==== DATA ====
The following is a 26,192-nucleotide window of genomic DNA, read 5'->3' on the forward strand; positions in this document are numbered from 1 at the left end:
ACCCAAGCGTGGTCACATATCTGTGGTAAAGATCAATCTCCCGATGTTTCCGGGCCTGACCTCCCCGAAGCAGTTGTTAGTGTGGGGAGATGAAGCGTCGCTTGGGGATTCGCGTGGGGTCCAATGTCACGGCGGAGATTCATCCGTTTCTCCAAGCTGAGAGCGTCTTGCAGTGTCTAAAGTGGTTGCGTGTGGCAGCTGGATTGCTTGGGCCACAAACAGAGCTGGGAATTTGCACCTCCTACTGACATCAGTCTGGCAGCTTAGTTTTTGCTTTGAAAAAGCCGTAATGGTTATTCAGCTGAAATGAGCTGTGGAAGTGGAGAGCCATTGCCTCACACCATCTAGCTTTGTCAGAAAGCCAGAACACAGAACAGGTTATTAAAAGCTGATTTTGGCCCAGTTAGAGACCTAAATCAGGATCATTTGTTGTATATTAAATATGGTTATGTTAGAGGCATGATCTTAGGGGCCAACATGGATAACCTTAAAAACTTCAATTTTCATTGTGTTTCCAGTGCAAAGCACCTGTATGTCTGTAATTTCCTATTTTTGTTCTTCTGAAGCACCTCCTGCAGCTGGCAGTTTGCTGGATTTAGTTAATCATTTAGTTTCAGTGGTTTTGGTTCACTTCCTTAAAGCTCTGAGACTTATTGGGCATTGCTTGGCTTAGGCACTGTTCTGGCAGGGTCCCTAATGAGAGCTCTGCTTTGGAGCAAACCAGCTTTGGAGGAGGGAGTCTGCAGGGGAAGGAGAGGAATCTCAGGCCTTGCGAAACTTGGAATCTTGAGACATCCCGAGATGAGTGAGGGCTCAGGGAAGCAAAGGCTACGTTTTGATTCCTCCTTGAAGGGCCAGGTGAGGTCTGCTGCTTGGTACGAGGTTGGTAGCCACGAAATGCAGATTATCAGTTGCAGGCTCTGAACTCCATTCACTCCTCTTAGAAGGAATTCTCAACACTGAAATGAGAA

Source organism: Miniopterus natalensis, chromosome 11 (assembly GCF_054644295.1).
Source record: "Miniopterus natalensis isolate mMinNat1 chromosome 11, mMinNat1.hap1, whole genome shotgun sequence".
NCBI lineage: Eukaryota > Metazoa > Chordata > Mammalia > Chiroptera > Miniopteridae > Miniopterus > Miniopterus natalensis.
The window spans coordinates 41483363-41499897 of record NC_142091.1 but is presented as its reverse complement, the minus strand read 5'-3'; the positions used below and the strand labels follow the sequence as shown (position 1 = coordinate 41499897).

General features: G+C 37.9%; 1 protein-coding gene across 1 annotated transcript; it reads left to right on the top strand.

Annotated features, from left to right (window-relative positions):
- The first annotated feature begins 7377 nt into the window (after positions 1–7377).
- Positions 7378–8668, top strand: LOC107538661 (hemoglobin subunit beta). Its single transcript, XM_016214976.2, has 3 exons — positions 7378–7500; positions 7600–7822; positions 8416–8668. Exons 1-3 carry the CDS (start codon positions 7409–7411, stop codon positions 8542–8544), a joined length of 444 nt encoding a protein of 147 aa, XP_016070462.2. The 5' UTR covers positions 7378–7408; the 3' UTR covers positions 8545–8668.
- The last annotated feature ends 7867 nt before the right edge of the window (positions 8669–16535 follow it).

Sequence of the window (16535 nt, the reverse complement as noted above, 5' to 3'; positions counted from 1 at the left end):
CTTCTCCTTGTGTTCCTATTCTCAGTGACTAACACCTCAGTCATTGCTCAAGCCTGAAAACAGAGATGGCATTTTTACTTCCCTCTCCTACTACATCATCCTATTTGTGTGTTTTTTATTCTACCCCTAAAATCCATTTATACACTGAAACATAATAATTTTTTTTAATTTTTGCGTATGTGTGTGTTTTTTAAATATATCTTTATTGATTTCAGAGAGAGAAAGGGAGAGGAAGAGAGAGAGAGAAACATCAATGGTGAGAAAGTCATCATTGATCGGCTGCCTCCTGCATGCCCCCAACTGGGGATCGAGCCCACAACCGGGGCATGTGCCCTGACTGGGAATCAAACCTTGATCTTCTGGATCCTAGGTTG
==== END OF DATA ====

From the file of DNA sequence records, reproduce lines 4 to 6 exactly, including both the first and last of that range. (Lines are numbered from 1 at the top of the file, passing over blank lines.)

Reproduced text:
Source record: "Miniopterus natalensis isolate mMinNat1 chromosome 11, mMinNat1.hap1, whole genome shotgun sequence".
NCBI lineage: Eukaryota > Metazoa > Chordata > Mammalia > Chiroptera > Miniopteridae > Miniopterus > Miniopterus natalensis.
The window spans coordinates 41483363-41499897 of record NC_142091.1 but is presented as its reverse complement, the minus strand read 5'-3'; the positions used below and the strand labels follow the sequence as shown (position 1 = coordinate 41499897).